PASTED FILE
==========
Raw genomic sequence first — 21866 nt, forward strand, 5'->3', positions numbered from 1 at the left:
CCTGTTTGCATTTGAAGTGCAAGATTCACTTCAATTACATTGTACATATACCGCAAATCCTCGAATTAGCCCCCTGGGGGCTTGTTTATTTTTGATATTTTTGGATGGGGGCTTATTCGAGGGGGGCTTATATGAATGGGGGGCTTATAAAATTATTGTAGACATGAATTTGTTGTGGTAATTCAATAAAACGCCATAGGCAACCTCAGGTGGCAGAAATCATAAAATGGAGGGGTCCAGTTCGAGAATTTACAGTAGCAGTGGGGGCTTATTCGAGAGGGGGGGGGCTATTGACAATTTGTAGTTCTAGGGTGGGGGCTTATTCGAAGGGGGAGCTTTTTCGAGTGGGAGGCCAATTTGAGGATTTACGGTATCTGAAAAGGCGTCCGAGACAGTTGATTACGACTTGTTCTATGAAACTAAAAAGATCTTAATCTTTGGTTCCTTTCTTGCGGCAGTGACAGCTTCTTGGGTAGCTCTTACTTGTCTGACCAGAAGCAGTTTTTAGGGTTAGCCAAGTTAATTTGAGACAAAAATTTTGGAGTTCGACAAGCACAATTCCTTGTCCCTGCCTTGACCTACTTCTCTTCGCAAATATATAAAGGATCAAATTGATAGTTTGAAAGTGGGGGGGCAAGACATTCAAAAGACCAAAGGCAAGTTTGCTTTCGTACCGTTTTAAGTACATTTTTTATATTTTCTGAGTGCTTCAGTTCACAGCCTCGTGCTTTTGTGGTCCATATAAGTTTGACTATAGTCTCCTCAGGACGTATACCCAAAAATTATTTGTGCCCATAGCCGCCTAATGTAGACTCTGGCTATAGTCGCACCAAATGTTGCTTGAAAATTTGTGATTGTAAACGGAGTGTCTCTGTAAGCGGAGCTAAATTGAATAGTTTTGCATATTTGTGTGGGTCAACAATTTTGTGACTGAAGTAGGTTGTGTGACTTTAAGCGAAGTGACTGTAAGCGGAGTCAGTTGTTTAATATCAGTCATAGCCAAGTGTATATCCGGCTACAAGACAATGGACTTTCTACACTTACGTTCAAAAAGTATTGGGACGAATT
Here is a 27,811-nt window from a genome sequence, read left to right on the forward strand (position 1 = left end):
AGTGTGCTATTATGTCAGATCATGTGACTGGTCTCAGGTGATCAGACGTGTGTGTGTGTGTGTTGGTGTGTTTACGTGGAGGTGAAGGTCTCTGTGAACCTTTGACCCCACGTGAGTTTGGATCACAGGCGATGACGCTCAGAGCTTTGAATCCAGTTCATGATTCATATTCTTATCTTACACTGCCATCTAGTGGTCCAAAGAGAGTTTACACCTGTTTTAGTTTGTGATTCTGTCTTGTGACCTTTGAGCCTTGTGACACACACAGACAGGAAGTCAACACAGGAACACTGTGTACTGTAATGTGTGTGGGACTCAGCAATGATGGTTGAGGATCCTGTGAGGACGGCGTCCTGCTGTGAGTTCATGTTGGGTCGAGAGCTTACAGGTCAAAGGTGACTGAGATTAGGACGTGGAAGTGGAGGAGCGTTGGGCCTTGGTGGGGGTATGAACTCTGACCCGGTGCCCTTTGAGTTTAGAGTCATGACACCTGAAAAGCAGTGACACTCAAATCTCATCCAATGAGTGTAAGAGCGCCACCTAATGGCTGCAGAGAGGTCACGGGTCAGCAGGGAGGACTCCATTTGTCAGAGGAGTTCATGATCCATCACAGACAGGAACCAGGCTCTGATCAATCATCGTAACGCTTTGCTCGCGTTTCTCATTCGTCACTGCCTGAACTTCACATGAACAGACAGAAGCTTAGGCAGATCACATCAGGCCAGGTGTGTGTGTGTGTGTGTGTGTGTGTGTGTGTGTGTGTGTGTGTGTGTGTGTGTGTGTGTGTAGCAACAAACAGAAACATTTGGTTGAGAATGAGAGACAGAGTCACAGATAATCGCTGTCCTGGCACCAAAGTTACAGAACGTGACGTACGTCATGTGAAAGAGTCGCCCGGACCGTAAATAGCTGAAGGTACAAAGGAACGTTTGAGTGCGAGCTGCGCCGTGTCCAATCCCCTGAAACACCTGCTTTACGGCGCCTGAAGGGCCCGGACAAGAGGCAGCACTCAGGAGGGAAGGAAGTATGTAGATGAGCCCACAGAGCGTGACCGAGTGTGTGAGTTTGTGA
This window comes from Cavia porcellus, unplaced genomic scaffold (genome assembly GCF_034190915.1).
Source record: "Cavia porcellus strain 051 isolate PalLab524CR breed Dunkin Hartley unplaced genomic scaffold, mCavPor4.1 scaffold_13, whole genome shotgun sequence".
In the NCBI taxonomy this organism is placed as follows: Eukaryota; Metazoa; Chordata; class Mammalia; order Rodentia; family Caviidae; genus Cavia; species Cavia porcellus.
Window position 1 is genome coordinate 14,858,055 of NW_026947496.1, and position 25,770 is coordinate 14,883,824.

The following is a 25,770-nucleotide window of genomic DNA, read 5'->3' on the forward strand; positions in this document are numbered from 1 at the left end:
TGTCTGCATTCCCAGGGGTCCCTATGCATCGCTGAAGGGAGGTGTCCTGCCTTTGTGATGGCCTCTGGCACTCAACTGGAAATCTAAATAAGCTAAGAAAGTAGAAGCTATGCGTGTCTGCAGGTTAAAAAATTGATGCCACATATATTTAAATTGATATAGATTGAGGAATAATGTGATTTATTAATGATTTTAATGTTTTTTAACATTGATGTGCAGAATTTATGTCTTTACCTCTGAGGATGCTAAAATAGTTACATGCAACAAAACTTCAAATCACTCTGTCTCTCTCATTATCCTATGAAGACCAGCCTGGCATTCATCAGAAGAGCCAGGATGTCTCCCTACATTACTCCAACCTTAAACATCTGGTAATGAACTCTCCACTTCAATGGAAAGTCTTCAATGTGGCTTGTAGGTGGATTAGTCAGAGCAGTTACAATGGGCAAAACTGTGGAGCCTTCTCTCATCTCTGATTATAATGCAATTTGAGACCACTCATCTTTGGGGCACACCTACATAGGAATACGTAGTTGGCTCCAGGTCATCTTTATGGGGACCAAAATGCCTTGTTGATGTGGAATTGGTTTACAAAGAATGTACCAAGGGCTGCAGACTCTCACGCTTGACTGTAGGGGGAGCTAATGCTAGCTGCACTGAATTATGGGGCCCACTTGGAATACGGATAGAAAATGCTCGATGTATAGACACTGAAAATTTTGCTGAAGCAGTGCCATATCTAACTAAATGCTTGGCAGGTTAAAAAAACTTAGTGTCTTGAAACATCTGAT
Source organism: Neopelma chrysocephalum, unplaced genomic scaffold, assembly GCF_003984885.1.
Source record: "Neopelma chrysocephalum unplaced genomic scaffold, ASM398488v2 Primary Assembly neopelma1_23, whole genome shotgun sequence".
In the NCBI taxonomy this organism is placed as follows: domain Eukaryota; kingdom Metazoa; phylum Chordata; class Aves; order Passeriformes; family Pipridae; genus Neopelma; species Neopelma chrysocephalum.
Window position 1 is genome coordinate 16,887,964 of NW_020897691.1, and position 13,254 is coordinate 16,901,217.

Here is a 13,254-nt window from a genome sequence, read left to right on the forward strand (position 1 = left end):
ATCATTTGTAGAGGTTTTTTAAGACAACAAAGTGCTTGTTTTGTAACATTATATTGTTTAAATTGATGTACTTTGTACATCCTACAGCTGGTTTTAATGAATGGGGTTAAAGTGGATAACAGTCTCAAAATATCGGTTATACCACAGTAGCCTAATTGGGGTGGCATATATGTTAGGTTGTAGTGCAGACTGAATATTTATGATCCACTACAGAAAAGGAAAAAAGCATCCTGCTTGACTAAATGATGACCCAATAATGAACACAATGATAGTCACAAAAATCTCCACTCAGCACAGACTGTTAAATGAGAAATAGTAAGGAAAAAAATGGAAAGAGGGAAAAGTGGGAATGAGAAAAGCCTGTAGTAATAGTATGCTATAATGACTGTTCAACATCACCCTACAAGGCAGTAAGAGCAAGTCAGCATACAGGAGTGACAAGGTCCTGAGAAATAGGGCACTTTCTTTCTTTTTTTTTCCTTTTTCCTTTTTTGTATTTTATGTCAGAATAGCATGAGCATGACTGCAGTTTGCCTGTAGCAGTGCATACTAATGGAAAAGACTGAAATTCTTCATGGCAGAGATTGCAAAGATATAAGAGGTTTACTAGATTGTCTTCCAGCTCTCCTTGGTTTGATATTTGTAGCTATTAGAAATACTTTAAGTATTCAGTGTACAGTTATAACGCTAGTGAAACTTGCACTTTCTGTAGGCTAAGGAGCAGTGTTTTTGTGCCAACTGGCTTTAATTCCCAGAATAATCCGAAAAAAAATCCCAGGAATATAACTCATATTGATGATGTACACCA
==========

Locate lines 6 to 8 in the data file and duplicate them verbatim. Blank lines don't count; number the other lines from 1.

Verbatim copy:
Source record: "Cavia porcellus strain 051 isolate PalLab524CR breed Dunkin Hartley unplaced genomic scaffold, mCavPor4.1 scaffold_13, whole genome shotgun sequence".
In the NCBI taxonomy this organism is placed as follows: Eukaryota; Metazoa; Chordata; class Mammalia; order Rodentia; family Caviidae; genus Cavia; species Cavia porcellus.
Window position 1 is genome coordinate 14,858,055 of NW_026947496.1, and position 25,770 is coordinate 14,883,824.